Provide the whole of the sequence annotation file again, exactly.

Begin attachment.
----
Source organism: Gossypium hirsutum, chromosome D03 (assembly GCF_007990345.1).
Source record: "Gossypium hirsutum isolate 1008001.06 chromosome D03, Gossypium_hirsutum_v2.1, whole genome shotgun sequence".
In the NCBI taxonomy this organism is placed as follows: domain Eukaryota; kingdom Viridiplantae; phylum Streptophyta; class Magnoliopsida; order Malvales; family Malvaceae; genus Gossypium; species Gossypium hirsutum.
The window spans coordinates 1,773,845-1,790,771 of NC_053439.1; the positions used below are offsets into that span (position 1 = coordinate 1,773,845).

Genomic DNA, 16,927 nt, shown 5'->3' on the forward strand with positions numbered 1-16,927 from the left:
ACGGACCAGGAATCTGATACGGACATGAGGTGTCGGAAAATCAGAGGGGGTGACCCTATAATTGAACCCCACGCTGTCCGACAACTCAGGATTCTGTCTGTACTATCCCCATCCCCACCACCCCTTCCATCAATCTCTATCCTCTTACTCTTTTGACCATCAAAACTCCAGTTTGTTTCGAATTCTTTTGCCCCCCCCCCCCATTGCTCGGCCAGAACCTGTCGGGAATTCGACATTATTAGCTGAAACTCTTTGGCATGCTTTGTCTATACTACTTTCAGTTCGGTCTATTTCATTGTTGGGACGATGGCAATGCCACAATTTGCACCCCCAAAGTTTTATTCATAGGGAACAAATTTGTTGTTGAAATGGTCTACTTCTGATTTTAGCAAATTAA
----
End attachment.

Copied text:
Source organism: Gossypium hirsutum, chromosome D03 (assembly GCF_007990345.1).
Source record: "Gossypium hirsutum isolate 1008001.06 chromosome D03, Gossypium_hirsutum_v2.1, whole genome shotgun sequence".
In the NCBI taxonomy this organism is placed as follows: domain Eukaryota; kingdom Viridiplantae; phylum Streptophyta; class Magnoliopsida; order Malvales; family Malvaceae; genus Gossypium; species Gossypium hirsutum.
The window spans coordinates 1,773,845-1,790,771 of NC_053439.1; the positions used below are offsets into that span (position 1 = coordinate 1,773,845).

Genomic DNA, 16,927 nt, shown 5'->3' on the forward strand with positions numbered 1-16,927 from the left:
ACGGACCAGGAATCTGATACGGACATGAGGTGTCGGAAAATCAGAGGGGGTGACCCTATAATTGAACCCCACGCTGTCCGACAACTCAGGATTCTGTCTGTACTATCCCCATCCCCACCACCCCTTCCATCAATCTCTATCCTCTTACTCTTTTGACCATCAAAACTCCAGTTTGTTTCGAATTCTTTTGCCCCCCCCCCCCATTGCTCGGCCAGAACCTGTCGGGAATTCGACATTATTAGCTGAAACTCTTTGGCATGCTTTGTCTATACTACTTTCAGTTCGGTCTATTTCATTGTTGGGACGATGGCAATGCCACAATTTGCACCCCCAAAGTTTTATTCATAGGGAACAAATTTGTTGTTGAAATGGTCTACTTCTGATTTTAGCAAATTAA